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The crossroads of Stonegate, Minster Gates and Petergate. Although the jettied buildings on the corner are dated 1646, the date refers to a partial rebuild of much older properties dating to the 13th and 14C
York Minster towering over Low Petergate.
The oddly named Patrick Pool with the Shambles market beyond
Little Shambles looking a little damp after heavy rain. York
One of the ancient butchers shops in the Shambles, still with it's meat hooks and huge wooden windowledge, built for displaying meat in the open shopfronts. The word 'shammel' is Anglo-Saxon for shelves.
The Shambles looking north towards York Minster. See note below on Saint Margaret Clitherow.
The mysterious entrance to Lady Peckett's Yard from Pavement.
All Saints' Church, Pavement. Mainly 15th century, it stands high on the east bank of the city. Its magnificent lantern tower contained a light (and still does) to guide travellers to the city through the vast Forest of Galtres and the dark countryside around York
Low Petergate. The shop with the pale blue signage was until recently a much loved and much missed butchers shop. But York always needs another boutique.
Medieval Low Petergate and York Minster.
Newgate Market, AKA 'Shamble's Market' from Jubbergate, York
The overhanging buildings of the Shambles, arguably the best preserved medieval street in the world.
The Shambles, York. The word 'shambles' has come to mean 'a terrible mess', due to the smell and unsanitary conditions of the open slaughter houses that drained into the street..
Lady Peckett's Yard. York. Alice Peckett was the wife of John Peckett, Lord Mayor of York in 1701
The carved woodwork and wonderful lattice windows of the Sir Thomas Herbert house, Pavement, the first street in York to be paved and first named so in 1378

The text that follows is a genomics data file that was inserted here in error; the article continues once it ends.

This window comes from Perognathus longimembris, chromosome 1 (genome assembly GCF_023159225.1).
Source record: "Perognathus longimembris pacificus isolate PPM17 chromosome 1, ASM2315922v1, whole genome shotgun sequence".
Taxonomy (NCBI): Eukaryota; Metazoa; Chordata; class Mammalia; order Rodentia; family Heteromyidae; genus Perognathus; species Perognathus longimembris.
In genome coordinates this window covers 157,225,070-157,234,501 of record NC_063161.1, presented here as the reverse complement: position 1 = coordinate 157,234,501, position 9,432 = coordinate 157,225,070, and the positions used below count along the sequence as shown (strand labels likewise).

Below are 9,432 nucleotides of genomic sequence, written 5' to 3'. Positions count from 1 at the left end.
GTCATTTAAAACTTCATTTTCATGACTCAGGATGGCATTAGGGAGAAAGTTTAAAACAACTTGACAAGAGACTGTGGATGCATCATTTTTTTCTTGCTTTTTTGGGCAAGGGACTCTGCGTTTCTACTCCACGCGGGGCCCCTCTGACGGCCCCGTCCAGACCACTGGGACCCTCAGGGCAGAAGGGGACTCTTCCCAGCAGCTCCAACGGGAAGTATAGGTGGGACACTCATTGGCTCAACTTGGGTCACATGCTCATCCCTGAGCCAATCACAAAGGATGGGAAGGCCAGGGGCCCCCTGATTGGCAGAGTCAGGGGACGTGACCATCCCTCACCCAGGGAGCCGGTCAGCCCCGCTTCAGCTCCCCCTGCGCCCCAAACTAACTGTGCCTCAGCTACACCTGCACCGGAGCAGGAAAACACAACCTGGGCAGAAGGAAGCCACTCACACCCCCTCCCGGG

Micklegate. York. Means 'great street' and is the main road into the city from the south, through Micklegate Bar to the Ouse Bridge, the only original crossing point across the river.
Low Petergate, York
The entrance to the Shambles from King's Square, York
Newly spruced up Shambles Market (or Newgate Market) with the tower of St. Sampson's Church on the left and York Minster in the background.
The famous Shambles, originally 'Fleshammels' the street of butchers. Many of the buildings date from between 1350 to 1475 and make up one of europe's best medieval streets.
The overhangs and the narrowness of the street protected the displayed meat from direct sunshine.
Atmospheric Lady Peckett's Yard.
The house of Sir Thomas Herbert, Gentleman of the Bedchamber to King Charles 1st, a position of very high office. The entrance to Lady Peckett's yard is under the Jones shoe sign. To the left is The Golden Fleece, the most haunted pub in York, and to the right, the original Rowntree's sweetshop with it's cast iron front.
Micklegate was widened in the 18th century and lined with fashionable Georgian townhouses. A few medieval buildings survive on the south side.
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